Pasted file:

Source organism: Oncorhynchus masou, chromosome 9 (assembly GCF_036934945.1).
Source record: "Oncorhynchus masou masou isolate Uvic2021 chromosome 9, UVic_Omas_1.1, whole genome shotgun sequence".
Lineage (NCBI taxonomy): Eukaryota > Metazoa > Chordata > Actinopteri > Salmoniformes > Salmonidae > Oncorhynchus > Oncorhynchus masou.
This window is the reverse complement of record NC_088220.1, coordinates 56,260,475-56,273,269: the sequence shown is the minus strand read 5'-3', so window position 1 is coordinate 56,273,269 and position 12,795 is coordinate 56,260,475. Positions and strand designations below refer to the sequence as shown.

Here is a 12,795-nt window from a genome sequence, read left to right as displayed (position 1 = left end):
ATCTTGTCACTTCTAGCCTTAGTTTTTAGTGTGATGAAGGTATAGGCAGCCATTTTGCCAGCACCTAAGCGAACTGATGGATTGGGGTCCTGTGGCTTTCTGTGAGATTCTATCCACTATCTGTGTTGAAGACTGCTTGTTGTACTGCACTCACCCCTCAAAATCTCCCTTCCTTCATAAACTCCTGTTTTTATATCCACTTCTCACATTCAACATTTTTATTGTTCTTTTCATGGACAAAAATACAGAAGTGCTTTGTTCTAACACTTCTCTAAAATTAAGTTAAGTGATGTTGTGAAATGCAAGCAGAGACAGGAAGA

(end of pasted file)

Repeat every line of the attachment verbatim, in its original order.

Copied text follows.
Source organism: Oncorhynchus masou, chromosome 9 (assembly GCF_036934945.1).
Source record: "Oncorhynchus masou masou isolate Uvic2021 chromosome 9, UVic_Omas_1.1, whole genome shotgun sequence".
Lineage (NCBI taxonomy): Eukaryota > Metazoa > Chordata > Actinopteri > Salmoniformes > Salmonidae > Oncorhynchus > Oncorhynchus masou.
This window is the reverse complement of record NC_088220.1, coordinates 56,260,475-56,273,269: the sequence shown is the minus strand read 5'-3', so window position 1 is coordinate 56,273,269 and position 12,795 is coordinate 56,260,475. Positions and strand designations below refer to the sequence as shown.

Here is a 12,795-nt window from a genome sequence, read left to right as displayed (position 1 = left end):
ATCTTGTCACTTCTAGCCTTAGTTTTTAGTGTGATGAAGGTATAGGCAGCCATTTTGCCAGCACCTAAGCGAACTGATGGATTGGGGTCCTGTGGCTTTCTGTGAGATTCTATCCACTATCTGTGTTGAAGACTGCTTGTTGTACTGCACTCACCCCTCAAAATCTCCCTTCCTTCATAAACTCCTGTTTTTATATCCACTTCTCACATTCAACATTTTTATTGTTCTTTTCATGGACAAAAATACAGAAGTGCTTTGTTCTAACACTTCTCTAAAATTAAGTTAAGTGATGTTGTGAAATGCAAGCAGAGACAGGAAGA